Of Humanity, Plastics And The Environment

Plastic wastes at a receptacle

Many scientists, academics, politicians, activists and other experts have argued, and ferociously, too, that the health of the environment is under serious threat from pollution, degradation and climate change. A number of reasons have been adduced to justify these arguments.
The United Nations Secretary General, António Guterres’ said during this year’s World Environment Day on June 5: that “Without a healthy environment, we cannot end poverty or build prosperity. We all have a role to play in protecting our only home: we can use less plastic, drive less, waste less food and teach each other to care”.
The importance the world attaches to the preservation and protection of the environment needs no emphasis. The themes for World Environment Day celebration over the last eight years at least; justify this.
Driven by the United Nations Environment Programme (UNEP), the World Environment Day was established by UN General Assembly in 1972 to draw global attention towards the preservation of Earth’s natural environment and promote sustainable utilization of resources.
Speaking on this year’s theme: “Beat Plastic Pollution”, stakeholders, expressed concern that certain deliberate human habits and desires have helped to worsen the status of the environment.
Scientists and researchers say that careless disposal of plastics causes ecological deaths of 700 species of marine wildlife, and kills up to one million sea birds per year. Plastics undermine the aesthetics of the environment; choke soils leading to retardation of agricultural yields; block drainages which result in flash floods; disrupt infra-functions; occupy space and emit greenhouse gases in landfills; and potentially poison both food and water. Besides, plastics affect marine and freshwater fish in many ways. Indeed, plastic pollution causes injuries to the external surface and intestine of marine and freshwater fish; surface of plastic in water colonized by algae emits DMS harmful to fish; while reducing the market value of fish.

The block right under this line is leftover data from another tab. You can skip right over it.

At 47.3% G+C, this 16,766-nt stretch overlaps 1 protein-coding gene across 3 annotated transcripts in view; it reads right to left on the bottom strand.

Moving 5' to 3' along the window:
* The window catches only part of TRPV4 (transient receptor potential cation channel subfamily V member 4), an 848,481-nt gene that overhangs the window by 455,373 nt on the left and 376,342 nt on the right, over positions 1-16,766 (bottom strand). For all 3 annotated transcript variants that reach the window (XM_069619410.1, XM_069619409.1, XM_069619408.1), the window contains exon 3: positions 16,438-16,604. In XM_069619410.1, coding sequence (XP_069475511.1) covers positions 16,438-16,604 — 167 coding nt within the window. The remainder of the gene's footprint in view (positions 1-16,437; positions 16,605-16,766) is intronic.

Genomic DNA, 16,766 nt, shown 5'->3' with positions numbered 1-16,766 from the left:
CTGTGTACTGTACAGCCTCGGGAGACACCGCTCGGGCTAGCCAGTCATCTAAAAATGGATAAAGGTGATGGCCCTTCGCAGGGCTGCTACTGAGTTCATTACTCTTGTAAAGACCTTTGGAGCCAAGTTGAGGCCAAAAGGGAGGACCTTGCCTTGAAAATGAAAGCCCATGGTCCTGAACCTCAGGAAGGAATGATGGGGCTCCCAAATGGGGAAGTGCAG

Aside the negative effects on marine and freshwater fish, plastic pollution also has direct severe consequences on human lives because of the numerous additives used in the production of plastics. For instance, monomers of polyurethanes, PAN and PVCs, and monomers of PE, PP and polyvinyl acetate are hazardous to human health. Similarly, Solvents (e.g. methanol, cyclohexane), Initiators (potassium persulfate), Catalysts like ZnO and CuCl2 are toxic, just as Bisphenol-A (BPA) in water and baby bottles is an endocrine disruptor. Also, dioxins in PVC, phthalates and other plasticizers (in PVC and other plastics) are endocrine disruptors; styrene in take-away containers is linked to respiratory/cancer problems; while antimony leachates cause diarrhea, vomiting and stomach ulcers.
Studies show that the problem of plastic pollution is global, and affects virtually every household, including the rich and the poor, young, adult and aged irrespective of social backgrounds. This is because plastics have no boundaries. Plastics are non-biodegradable, but amenable to wear and tear as well as photo-degradation. Plastics have lifespan as long as a 1000 years; and their poisonous consequences affect more than half of the world’s over three billion population.
In fact, scientists say that 8.3billion tonnes of plastics were produced as at mid-2017; with 6.3billion tonnes dumped on the Earth surface while 2million single-use plastic bags were littered every minute. They also argue that out of the total production, only about nine per cent is recycled; 12 per cent incinerated; 79 per cent deposited in landfills; and 150million tonnes dumped in the oceans thereby creating an hysteria with 28,750 pieces of plastic – more than the population of marine lives – left to float on each square kilometre of our oceans. Awful?
Senior Research Adviser, Environmental Team, Shell Petroleum Development Company Nigeria Limited (SPDC), Prof Arthur Esaaghah, is one of the many academic researchers in Nigeria who have spent advocated for attitudinal change towards the use of plastics, particularly in the coastal Niger Delta region.
At a Science, Technology, Engineering and Mathematics (STEM) projects’ exhibition of innovative, eco-friendly works of 120 secondary school students organised by SPDC in partnership with Science Teachers Association of Nigeria (STAN) in Port Harcourt, recently, Esaaghah, whose lead presentation focused on how to “Beat Plastic Pollution”, argued that in the next couple of years, the quantum of plastics in our oceans would overrun the population of aquatic lives, including fishes. He also noted that human beings now live at the mercy of plastic wastes, which compete to degrade the environment while also poisoning food, water and causing serious complications to life expectancy and good health of the people, as up to 60 to 170million tons of plastic wastes are littered in streets, drains and streams.
Esaaghah regretted that in spite of the huge challenges, many governments and communities in Africa don’t have effective plastic waste policy and management systems, incentives, financial instruments, and have weak MSW institutions. He listed other problems to include poor collection, collation and sorting systems, almost non-existent standard plastic receptacles and recycling facilities and the use of sub-standard plastic bags – some less than 20milimetres thick.